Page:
Kwame Harris was selected by the San Francisco 49ers with the 26th overall pick in the first round of the 2003 NFL draft. Harris had the ideal size the 49ers were looking for at the offensive tackle position, as he stood 6' 7" tall and weighed 310 pounds.
Harris played five seasons with the 49ers, starting 44 games over that span. He never became the standout tackle the 49ers envisioned when they drafted him. On the contrary, Harris was a major disappointment during his years as a 49er.
Questions surrounding Harris' intensity and desire surfaced, which is one of the worst things a football player can be criticized for. The 49ers ultimately tired of the under-performing tackle, and he was off the team following the 2007 season.
Harris joined the Raiders for 2008, but similar concerns about his heart and desire persisted and his career was over after his one poor season in Oakland.
7. Reggie McGrew
Reggie McGrew came to the 49ers as a highly-touted defensive tackle out of the University of Florida. He was a first-round pick in 1999, the 24th overall selection.
McGrew had an outstanding collegiate career, but had battled some knee troubles. Many teams passed on McGrew because of his injury history. The 49ers, unfortunately, gambled and lost.
McGrew did not play at all in 1999. He did play in 22 out of a possible 32 games in 2000 and 2001, but rarely saw any meaningful action.
After accumulating only nine solo tackles, including one sack, during his time with the 49ers, he finished out his career with the Falcons, where he played only two games in 2002.
6. Kentwan Balmer
The San Francisco 49ers selected Kentwan Balmer with the 29th pick in the 2008 draft. Balmer was a standout defensive tackle at North Carolina and the 49ers were expecting him to develop into a force on the defensive line.
Balmer was in San Francisco for only two years, then was unceremoniously traded prior to the 2010 season. During his time with the 49ers, Balmer never started a game and was often criticized for his poor work ethic.
Balmer was 6' 5" and 298 pounds, a good size for a defensive lineman. His questionable work ethic and bad attitude led the 49ers to simply release their round-one pick from just two years earlier.
5. Mike Rumph
The San Francisco 49ers envisioned a player like Ronnie Lott when they selected Mike Rumph with the 27th overall pick in the 2002 draft. Like Lott, Rumph had good size at 6' 2" and 205 pounds.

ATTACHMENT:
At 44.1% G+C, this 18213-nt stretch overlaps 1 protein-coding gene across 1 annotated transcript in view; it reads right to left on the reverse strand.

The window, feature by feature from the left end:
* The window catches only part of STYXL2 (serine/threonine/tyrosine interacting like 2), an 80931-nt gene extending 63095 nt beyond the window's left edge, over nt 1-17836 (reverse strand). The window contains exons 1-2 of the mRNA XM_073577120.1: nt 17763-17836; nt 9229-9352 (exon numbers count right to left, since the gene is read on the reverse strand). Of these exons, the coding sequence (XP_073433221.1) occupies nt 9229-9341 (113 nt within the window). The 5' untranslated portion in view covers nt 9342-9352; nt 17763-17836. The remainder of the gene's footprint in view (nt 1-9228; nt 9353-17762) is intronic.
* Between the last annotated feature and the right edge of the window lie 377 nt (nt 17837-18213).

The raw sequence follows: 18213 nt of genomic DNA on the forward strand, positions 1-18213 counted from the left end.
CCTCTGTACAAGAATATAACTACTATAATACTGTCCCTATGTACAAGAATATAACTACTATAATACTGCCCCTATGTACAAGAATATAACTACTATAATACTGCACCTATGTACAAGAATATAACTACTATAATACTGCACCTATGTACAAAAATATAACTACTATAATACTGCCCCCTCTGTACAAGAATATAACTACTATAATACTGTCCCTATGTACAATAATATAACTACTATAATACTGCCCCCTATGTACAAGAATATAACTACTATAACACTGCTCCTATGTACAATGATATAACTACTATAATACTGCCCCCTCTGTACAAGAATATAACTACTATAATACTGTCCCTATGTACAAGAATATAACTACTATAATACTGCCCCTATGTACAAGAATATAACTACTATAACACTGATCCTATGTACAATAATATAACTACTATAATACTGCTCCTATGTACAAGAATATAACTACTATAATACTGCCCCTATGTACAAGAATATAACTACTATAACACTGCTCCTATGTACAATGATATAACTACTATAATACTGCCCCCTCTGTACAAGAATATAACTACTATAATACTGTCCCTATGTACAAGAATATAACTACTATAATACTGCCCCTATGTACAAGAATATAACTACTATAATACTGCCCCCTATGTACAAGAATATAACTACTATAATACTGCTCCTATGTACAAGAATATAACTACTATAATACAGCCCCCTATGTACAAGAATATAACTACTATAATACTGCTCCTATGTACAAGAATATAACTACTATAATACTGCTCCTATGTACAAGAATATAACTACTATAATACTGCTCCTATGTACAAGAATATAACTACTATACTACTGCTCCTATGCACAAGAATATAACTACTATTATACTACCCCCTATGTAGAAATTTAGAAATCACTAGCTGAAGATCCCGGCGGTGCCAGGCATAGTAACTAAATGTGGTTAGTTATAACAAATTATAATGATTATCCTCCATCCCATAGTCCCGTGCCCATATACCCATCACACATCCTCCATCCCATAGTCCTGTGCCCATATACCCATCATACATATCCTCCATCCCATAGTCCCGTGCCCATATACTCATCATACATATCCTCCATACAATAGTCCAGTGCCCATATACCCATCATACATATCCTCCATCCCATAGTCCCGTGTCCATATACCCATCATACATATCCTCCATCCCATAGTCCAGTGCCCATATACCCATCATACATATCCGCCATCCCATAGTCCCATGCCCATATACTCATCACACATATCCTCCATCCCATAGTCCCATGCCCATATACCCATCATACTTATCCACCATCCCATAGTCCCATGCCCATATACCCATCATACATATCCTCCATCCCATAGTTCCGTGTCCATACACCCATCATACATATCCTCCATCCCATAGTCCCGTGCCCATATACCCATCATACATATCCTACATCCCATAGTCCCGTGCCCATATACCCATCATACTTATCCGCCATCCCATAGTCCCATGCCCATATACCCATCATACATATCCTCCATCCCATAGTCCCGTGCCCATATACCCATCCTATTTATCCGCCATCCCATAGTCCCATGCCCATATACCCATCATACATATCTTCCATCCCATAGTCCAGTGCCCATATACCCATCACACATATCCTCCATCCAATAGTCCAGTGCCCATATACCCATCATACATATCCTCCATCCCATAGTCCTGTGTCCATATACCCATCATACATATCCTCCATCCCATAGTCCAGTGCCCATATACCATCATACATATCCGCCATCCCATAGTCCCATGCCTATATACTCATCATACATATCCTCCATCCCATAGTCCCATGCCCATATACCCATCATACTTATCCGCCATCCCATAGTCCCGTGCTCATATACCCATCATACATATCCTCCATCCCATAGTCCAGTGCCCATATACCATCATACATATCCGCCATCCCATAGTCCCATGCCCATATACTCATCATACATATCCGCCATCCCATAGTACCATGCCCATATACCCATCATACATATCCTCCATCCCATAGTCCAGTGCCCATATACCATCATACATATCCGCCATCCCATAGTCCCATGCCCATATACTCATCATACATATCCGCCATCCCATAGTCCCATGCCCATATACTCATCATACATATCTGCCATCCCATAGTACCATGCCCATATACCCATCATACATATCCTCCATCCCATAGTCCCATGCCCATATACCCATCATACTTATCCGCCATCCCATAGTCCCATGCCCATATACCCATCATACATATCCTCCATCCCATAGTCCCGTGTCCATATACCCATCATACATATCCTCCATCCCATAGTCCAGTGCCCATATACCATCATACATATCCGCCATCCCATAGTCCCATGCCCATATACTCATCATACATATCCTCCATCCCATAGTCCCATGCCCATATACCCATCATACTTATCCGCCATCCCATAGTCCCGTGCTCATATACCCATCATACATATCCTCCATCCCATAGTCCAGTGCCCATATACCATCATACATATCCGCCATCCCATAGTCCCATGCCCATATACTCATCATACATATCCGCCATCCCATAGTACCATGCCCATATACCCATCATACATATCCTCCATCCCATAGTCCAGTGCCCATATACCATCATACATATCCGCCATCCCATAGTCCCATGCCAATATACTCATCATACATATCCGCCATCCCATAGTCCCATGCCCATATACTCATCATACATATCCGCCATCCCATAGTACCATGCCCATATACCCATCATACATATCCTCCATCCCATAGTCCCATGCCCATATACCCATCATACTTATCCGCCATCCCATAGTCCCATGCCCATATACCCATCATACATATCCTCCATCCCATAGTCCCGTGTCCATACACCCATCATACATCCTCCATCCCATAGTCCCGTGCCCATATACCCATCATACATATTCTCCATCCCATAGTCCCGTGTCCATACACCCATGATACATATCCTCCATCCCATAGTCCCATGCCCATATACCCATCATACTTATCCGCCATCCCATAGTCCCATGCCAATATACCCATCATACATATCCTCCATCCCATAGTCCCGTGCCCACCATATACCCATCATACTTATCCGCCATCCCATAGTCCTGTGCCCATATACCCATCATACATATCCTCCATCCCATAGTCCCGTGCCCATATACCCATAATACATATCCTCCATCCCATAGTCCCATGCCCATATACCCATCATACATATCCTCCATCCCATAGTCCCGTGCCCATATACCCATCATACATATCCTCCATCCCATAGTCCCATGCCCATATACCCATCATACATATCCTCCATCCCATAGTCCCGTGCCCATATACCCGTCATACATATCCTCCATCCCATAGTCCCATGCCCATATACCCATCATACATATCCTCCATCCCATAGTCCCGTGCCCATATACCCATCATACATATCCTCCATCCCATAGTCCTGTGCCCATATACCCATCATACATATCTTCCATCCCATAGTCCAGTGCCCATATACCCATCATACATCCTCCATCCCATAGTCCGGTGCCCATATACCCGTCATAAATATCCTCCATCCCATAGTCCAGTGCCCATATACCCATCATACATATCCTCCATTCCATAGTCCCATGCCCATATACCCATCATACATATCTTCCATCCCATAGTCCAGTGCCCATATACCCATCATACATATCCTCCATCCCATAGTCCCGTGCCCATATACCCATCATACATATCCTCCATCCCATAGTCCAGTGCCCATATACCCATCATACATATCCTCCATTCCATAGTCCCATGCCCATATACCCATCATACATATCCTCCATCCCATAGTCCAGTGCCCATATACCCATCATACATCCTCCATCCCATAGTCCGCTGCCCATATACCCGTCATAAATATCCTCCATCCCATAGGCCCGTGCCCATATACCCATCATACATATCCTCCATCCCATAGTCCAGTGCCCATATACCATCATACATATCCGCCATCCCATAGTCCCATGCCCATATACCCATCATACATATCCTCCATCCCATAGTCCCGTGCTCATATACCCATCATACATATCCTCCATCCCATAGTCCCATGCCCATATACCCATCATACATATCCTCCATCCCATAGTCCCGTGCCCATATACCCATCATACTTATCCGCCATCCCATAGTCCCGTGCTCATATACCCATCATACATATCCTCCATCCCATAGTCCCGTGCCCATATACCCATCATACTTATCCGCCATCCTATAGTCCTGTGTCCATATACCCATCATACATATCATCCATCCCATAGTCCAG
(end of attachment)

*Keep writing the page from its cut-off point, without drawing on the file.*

The difference, however, is that Lott was a Hall of Fame player, while Rumph lacked football instincts and couldn't cover anyone. Rumph was drafted as a cornerback, but the 49ers soon realized that his coverage skills were lacking.
The Niners ultimately moved Rumph to safety, but injuries derailed his career. Rumph played a total of only 19 out of a possible 64 games for the 49ers. He collected three interceptions for his career, all in 2003.
As a first-round draft pick, Rumph can definitely be classified as a colossal bust.
4. Israel Ifeanyi
Israel Ifeanyi was the 49ers' second-round draft pick in 1996. He showed tremendous athleticism during his collegiate career at USC.
The 49ers envisioned Ifeanyi as a pass rushing linebacker, resembling Lawrence Taylor. Sadly, Ifeany played more like Lawrence Welk.
Ifeanyi played only one season, 1996, with the 49ers. His total NFL career covered a whopping three games. Ifeanyi had poor football instincts and simply did not know how to play the game.
The 49ers were not inclined to take the time to teach him and instead moved on, accepting their mistake.
3. Tim Anderson
Tim Anderson was a standout at Ohio State from 1968-1970. He was a first-team All-American in 1970 and was drafted by the 49ers in the first round of the 1971 draft, No. 23 overall.
The 49ers expected Anderson to step in and be an impact player in their defensive backfield. He was to team up with Hall of Fame cornerback Jimmy Johnson and another solid defensive back, Bruce Taylor, in the San Francisco secondary.